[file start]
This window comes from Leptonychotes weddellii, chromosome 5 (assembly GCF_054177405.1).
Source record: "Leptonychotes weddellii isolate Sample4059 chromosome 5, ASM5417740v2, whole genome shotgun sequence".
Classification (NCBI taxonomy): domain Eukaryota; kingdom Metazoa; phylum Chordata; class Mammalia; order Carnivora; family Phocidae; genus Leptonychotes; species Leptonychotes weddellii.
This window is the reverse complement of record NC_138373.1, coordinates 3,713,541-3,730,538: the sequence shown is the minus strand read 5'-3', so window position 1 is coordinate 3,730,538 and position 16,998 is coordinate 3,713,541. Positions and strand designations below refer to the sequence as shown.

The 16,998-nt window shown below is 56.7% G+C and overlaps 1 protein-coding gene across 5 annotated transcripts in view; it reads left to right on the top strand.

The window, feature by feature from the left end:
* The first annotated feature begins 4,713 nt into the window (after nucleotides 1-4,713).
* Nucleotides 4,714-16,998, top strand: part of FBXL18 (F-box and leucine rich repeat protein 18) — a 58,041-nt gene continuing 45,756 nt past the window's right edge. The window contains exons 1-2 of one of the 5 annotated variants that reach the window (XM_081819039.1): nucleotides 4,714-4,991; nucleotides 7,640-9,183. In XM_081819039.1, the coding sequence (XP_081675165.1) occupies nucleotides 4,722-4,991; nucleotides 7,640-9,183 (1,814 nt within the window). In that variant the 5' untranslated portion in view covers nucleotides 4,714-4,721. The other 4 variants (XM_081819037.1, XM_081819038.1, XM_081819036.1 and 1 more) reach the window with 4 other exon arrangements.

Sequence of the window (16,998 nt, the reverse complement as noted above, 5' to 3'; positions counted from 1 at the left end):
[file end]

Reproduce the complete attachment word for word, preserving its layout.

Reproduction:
This window comes from Leptonychotes weddellii, chromosome 5 (assembly GCF_054177405.1).
Source record: "Leptonychotes weddellii isolate Sample4059 chromosome 5, ASM5417740v2, whole genome shotgun sequence".
Classification (NCBI taxonomy): domain Eukaryota; kingdom Metazoa; phylum Chordata; class Mammalia; order Carnivora; family Phocidae; genus Leptonychotes; species Leptonychotes weddellii.
This window is the reverse complement of record NC_138373.1, coordinates 3,713,541-3,730,538: the sequence shown is the minus strand read 5'-3', so window position 1 is coordinate 3,730,538 and position 16,998 is coordinate 3,713,541. Positions and strand designations below refer to the sequence as shown.

The 16,998-nt window shown below is 56.7% G+C and overlaps 1 protein-coding gene across 5 annotated transcripts in view; it reads left to right on the top strand.

The window, feature by feature from the left end:
* The first annotated feature begins 4,713 nt into the window (after nucleotides 1-4,713).
* Nucleotides 4,714-16,998, top strand: part of FBXL18 (F-box and leucine rich repeat protein 18) — a 58,041-nt gene continuing 45,756 nt past the window's right edge. The window contains exons 1-2 of one of the 5 annotated variants that reach the window (XM_081819039.1): nucleotides 4,714-4,991; nucleotides 7,640-9,183. In XM_081819039.1, the coding sequence (XP_081675165.1) occupies nucleotides 4,722-4,991; nucleotides 7,640-9,183 (1,814 nt within the window). In that variant the 5' untranslated portion in view covers nucleotides 4,714-4,721. The other 4 variants (XM_081819037.1, XM_081819038.1, XM_081819036.1 and 1 more) reach the window with 4 other exon arrangements.

Sequence of the window (16,998 nt, the reverse complement as noted above, 5' to 3'; positions counted from 1 at the left end):